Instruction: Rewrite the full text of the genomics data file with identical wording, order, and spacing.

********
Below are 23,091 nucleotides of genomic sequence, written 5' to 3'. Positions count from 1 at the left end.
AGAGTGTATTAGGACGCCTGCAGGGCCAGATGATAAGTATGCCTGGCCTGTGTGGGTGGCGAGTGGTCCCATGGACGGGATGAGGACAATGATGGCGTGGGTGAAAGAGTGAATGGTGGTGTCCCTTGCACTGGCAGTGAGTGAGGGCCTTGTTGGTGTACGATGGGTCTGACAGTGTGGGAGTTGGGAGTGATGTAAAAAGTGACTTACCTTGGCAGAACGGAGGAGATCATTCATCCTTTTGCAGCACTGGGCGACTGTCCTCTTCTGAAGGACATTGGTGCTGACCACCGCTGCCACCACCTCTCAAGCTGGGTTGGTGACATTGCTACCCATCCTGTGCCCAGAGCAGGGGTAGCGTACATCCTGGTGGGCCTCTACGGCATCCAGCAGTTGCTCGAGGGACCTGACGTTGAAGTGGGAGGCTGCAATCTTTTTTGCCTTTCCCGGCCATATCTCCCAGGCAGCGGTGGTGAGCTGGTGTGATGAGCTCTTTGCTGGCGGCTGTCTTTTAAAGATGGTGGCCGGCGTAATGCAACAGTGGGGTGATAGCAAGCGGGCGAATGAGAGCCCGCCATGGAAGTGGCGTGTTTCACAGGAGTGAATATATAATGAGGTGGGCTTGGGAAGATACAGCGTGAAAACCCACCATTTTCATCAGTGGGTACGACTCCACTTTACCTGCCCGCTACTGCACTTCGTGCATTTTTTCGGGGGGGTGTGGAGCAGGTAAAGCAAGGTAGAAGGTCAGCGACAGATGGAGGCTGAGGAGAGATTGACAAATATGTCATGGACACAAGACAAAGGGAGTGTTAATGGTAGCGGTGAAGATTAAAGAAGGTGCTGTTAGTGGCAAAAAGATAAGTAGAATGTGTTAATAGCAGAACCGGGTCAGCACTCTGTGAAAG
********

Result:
Below are 23,091 nucleotides of genomic sequence, written 5' to 3'. Positions count from 1 at the left end.
AGAGTGTATTAGGACGCCTGCAGGGCCAGATGATAAGTATGCCTGGCCTGTGTGGGTGGCGAGTGGTCCCATGGACGGGATGAGGACAATGATGGCGTGGGTGAAAGAGTGAATGGTGGTGTCCCTTGCACTGGCAGTGAGTGAGGGCCTTGTTGGTGTACGATGGGTCTGACAGTGTGGGAGTTGGGAGTGATGTAAAAAGTGACTTACCTTGGCAGAACGGAGGAGATCATTCATCCTTTTGCAGCACTGGGCGACTGTCCTCTTCTGAAGGACATTGGTGCTGACCACCGCTGCCACCACCTCTCAAGCTGGGTTGGTGACATTGCTACCCATCCTGTGCCCAGAGCAGGGGTAGCGTACATCCTGGTGGGCCTCTACGGCATCCAGCAGTTGCTCGAGGGACCTGACGTTGAAGTGGGAGGCTGCAATCTTTTTTGCCTTTCCCGGCCATATCTCCCAGGCAGCGGTGGTGAGCTGGTGTGATGAGCTCTTTGCTGGCGGCTGTCTTTTAAAGATGGTGGCCGGCGTAATGCAACAGTGGGGTGATAGCAAGCGGGCGAATGAGAGCCCGCCATGGAAGTGGCGTGTTTCACAGGAGTGAATATATAATGAGGTGGGCTTGGGAAGATACAGCGTGAAAACCCACCATTTTCATCAGTGGGTACGACTCCACTTTACCTGCCCGCTACTGCACTTCGTGCATTTTTTCGGGGGGGTGTGGAGCAGGTAAAGCAAGGTAGAAGGTCAGCGACAGATGGAGGCTGAGGAGAGATTGACAAATATGTCATGGACACAAGACAAAGGGAGTGTTAATGGTAGCGGTGAAGATTAAAGAAGGTGCTGTTAGTGGCAAAAAGATAAGTAGAATGTGTTAATAGCAGAACCGGGTCAGCACTCTGTGAAAG